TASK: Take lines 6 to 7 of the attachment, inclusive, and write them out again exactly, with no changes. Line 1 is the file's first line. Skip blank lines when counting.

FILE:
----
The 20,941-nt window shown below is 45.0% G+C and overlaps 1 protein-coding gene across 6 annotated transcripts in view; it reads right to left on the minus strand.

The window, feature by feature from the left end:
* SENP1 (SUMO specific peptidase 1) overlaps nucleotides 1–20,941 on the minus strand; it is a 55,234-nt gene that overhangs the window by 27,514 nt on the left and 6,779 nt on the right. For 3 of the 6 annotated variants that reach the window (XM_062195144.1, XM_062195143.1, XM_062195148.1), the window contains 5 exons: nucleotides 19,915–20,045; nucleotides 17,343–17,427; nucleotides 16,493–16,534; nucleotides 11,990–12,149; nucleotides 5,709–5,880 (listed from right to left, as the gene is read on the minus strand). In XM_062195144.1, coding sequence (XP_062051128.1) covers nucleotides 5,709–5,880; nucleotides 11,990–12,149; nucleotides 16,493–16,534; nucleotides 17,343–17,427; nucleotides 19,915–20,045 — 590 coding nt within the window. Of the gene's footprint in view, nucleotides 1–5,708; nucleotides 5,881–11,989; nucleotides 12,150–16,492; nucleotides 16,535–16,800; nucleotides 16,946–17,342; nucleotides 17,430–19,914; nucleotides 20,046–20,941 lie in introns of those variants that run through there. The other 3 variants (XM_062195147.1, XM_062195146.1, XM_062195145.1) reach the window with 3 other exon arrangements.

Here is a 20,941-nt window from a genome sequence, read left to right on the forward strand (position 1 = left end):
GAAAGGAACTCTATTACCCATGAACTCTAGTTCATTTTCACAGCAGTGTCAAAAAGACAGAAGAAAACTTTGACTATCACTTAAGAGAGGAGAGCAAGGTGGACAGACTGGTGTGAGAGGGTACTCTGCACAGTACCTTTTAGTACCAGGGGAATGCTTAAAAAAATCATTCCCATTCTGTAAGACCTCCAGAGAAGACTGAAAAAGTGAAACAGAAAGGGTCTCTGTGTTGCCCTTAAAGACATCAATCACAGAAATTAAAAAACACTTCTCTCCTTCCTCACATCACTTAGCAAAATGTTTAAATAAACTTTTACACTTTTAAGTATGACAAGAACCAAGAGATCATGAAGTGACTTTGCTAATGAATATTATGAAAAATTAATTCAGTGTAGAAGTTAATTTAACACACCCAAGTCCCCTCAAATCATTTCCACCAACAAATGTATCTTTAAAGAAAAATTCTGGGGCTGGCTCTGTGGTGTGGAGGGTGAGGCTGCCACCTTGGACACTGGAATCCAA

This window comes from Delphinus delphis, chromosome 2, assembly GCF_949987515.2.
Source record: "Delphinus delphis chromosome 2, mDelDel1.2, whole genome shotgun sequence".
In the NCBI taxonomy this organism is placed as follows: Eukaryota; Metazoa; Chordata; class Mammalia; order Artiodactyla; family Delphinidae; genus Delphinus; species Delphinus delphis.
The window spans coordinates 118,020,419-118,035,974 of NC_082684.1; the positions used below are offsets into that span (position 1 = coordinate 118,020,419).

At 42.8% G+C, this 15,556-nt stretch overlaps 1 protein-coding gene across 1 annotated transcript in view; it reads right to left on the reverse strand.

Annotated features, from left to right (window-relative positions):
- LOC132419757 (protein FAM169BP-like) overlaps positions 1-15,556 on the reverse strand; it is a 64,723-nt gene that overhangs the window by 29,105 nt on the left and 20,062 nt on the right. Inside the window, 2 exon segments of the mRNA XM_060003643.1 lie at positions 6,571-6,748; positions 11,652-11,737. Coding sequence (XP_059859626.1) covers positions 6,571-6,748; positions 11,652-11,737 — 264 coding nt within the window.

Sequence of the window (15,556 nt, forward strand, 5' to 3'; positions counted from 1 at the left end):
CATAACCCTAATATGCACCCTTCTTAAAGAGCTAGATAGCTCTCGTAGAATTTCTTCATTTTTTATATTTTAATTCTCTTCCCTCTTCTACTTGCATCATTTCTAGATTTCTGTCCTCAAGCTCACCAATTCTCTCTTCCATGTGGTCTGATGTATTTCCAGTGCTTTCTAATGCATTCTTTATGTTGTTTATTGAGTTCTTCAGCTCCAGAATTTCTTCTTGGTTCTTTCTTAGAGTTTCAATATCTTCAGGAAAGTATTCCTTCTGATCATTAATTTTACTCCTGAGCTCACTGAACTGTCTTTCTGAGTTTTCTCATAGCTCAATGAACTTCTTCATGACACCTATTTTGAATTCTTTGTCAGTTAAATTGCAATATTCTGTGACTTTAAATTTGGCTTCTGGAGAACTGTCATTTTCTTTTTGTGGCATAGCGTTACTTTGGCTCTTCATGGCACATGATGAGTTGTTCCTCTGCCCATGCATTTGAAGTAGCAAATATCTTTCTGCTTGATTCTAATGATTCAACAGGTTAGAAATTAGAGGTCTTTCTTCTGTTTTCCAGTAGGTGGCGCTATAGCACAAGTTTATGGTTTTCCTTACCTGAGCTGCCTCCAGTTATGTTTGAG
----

This window comes from Delphinus delphis, chromosome 2, assembly GCF_949987515.2.
Source record: "Delphinus delphis chromosome 2, mDelDel1.2, whole genome shotgun sequence".